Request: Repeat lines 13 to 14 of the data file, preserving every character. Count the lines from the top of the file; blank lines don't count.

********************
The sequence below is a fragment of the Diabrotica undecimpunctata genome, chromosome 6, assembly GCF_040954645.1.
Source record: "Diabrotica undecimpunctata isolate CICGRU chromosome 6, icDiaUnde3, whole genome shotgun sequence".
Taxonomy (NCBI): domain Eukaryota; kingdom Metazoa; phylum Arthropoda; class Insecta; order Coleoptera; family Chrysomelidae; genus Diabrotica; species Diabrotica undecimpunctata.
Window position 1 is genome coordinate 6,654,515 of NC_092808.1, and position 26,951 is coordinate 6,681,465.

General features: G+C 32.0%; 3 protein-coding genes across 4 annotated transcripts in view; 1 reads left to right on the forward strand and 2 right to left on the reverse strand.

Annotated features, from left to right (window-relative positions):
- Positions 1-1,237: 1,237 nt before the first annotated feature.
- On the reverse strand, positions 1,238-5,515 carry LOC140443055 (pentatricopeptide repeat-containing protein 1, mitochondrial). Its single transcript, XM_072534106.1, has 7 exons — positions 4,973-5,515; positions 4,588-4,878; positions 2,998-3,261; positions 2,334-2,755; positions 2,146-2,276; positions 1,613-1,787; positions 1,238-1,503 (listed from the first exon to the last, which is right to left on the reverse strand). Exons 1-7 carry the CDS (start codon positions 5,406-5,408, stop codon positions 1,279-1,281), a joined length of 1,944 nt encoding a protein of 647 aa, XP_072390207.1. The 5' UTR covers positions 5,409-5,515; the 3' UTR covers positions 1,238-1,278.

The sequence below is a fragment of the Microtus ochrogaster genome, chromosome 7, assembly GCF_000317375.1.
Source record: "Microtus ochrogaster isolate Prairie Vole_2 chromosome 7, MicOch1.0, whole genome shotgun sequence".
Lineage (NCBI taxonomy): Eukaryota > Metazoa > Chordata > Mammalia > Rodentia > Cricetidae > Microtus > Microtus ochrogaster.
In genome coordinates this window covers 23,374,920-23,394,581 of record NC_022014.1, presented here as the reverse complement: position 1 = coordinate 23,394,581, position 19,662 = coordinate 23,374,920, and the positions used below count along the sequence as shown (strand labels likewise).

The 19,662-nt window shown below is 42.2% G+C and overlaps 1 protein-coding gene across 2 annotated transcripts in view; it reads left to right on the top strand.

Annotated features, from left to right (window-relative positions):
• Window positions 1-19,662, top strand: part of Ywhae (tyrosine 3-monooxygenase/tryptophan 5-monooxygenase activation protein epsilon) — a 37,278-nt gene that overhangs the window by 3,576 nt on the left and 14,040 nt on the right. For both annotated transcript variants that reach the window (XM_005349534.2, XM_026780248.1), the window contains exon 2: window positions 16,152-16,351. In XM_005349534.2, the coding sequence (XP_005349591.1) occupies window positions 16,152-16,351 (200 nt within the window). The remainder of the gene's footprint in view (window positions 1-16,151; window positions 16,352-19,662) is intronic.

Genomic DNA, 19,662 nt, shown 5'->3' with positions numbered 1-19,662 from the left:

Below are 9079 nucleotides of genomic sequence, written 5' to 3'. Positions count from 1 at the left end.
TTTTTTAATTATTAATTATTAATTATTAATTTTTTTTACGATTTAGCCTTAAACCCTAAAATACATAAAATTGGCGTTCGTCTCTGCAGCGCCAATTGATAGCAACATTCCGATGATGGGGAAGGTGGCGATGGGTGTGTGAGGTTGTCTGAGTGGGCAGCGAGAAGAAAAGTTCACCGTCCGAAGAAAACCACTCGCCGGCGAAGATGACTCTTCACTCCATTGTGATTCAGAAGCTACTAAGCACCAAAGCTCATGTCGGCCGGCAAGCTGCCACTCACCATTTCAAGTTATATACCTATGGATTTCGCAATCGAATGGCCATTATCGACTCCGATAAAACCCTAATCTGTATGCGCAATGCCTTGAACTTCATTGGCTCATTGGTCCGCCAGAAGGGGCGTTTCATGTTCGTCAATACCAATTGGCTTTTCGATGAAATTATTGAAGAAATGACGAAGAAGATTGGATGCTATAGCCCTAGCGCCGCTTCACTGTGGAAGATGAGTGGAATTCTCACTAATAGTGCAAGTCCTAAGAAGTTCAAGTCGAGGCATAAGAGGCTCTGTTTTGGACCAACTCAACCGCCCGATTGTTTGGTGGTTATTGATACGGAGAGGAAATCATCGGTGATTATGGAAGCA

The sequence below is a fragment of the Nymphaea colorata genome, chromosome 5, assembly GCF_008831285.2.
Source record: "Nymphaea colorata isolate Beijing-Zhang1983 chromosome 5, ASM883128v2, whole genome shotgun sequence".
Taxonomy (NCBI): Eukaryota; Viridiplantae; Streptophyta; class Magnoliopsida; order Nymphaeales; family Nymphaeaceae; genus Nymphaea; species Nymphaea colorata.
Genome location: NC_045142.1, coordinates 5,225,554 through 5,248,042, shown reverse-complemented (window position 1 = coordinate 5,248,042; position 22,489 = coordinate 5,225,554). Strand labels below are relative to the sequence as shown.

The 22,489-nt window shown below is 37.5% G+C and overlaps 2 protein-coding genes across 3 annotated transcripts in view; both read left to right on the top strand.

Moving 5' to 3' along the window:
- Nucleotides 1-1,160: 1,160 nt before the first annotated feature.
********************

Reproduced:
The 19,662-nt window shown below is 42.2% G+C and overlaps 1 protein-coding gene across 2 annotated transcripts in view; it reads left to right on the top strand.

Annotated features, from left to right (window-relative positions):